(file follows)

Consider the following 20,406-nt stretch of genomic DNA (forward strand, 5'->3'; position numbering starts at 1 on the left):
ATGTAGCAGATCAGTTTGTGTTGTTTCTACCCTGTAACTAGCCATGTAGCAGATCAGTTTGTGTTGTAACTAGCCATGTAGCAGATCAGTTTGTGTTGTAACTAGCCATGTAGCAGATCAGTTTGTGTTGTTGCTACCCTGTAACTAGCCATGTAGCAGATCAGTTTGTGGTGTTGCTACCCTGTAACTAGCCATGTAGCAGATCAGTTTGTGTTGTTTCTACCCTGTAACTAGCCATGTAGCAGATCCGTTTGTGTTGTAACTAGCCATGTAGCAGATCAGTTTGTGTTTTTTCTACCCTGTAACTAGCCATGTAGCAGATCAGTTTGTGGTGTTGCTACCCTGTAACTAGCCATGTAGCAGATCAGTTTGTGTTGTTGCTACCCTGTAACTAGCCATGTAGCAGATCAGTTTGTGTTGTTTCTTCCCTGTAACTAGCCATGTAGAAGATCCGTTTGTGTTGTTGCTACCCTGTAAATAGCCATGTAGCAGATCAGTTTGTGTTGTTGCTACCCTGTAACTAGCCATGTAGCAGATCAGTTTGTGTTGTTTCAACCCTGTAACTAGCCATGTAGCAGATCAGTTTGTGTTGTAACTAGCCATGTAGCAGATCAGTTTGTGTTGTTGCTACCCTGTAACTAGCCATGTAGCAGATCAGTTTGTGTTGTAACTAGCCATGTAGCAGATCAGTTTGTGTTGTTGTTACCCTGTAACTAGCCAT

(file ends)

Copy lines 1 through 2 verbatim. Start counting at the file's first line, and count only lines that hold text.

Consider the following 20,406-nt stretch of genomic DNA (forward strand, 5'->3'; position numbering starts at 1 on the left):
ATGTAGCAGATCAGTTTGTGTTGTTTCTACCCTGTAACTAGCCATGTAGCAGATCAGTTTGTGTTGTAACTAGCCATGTAGCAGATCAGTTTGTGTTGTAACTAGCCATGTAGCAGATCAGTTTGTGTTGTTGCTACCCTGTAACTAGCCATGTAGCAGATCAGTTTGTGGTGTTGCTACCCTGTAACTAGCCATGTAGCAGATCAGTTTGTGTTGTTTCTACCCTGTAACTAGCCATGTAGCAGATCCGTTTGTGTTGTAACTAGCCATGTAGCAGATCAGTTTGTGTTTTTTCTACCCTGTAACTAGCCATGTAGCAGATCAGTTTGTGGTGTTGCTACCCTGTAACTAGCCATGTAGCAGATCAGTTTGTGTTGTTGCTACCCTGTAACTAGCCATGTAGCAGATCAGTTTGTGTTGTTTCTTCCCTGTAACTAGCCATGTAGAAGATCCGTTTGTGTTGTTGCTACCCTGTAAATAGCCATGTAGCAGATCAGTTTGTGTTGTTGCTACCCTGTAACTAGCCATGTAGCAGATCAGTTTGTGTTGTTTCAACCCTGTAACTAGCCATGTAGCAGATCAGTTTGTGTTGTAACTAGCCATGTAGCAGATCAGTTTGTGTTGTTGCTACCCTGTAACTAGCCATGTAGCAGATCAGTTTGTGTTGTAACTAGCCATGTAGCAGATCAGTTTGTGTTGTTGTTACCCTGTAACTAGCCAT